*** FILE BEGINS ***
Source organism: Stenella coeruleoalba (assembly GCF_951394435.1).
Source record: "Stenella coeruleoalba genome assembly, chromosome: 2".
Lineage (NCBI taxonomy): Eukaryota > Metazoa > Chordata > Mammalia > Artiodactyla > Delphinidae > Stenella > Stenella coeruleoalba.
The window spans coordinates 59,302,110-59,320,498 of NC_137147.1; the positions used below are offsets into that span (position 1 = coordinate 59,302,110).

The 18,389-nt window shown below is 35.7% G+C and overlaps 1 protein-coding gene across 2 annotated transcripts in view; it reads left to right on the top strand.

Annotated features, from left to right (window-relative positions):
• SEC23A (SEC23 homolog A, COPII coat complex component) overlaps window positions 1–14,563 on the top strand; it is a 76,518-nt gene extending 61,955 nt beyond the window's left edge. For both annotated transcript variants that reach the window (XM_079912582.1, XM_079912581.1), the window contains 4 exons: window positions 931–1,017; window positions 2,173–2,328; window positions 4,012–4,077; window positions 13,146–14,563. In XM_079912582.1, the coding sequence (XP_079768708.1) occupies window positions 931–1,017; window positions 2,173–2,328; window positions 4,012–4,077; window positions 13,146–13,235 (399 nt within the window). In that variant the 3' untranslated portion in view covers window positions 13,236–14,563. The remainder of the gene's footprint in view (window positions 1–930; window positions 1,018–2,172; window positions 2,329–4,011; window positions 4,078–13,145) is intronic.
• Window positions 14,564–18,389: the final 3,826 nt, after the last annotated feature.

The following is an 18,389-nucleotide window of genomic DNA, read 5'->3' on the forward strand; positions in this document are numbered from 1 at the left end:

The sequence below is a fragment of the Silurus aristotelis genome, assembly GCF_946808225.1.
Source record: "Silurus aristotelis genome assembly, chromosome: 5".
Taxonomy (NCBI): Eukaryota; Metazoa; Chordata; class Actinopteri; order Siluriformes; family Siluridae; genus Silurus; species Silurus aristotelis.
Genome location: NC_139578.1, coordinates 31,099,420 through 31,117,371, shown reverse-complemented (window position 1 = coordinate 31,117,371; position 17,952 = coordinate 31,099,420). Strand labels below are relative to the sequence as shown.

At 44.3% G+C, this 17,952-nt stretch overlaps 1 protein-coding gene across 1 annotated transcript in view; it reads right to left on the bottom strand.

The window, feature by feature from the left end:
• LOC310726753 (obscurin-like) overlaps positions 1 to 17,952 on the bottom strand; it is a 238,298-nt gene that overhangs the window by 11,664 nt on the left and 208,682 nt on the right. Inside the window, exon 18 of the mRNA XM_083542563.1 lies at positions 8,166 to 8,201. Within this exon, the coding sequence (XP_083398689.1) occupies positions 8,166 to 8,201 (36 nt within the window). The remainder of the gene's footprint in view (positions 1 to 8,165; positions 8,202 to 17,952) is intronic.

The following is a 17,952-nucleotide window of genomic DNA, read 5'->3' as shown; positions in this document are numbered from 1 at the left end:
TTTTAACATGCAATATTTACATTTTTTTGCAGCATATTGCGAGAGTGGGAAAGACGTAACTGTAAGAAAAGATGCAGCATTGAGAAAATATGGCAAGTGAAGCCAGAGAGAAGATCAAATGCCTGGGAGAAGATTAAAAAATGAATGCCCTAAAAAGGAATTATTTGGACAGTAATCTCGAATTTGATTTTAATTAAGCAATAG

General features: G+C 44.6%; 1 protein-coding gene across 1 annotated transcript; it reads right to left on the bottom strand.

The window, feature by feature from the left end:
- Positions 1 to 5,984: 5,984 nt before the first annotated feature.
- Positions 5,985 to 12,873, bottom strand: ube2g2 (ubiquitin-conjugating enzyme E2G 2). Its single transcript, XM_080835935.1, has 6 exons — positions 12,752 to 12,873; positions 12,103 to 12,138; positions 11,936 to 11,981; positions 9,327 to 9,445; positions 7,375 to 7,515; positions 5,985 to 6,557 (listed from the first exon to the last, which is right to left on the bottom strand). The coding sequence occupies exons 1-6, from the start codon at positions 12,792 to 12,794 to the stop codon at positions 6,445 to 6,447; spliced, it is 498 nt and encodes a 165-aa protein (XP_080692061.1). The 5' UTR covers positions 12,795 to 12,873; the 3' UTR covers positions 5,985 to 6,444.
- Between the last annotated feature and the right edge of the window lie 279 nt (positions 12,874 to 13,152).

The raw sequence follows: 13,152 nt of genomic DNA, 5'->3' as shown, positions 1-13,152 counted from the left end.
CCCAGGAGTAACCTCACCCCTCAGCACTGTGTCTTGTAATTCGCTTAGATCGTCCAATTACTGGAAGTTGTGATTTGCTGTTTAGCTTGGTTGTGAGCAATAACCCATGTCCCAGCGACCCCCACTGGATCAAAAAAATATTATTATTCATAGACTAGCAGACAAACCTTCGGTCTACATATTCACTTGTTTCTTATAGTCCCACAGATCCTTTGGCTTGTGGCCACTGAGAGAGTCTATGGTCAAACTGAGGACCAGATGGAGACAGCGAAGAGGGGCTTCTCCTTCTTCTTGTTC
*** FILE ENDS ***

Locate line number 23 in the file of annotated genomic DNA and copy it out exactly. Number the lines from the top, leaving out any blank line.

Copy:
- Between the last annotated feature and the right edge of the window lie 279 nt (positions 12,874 to 13,152).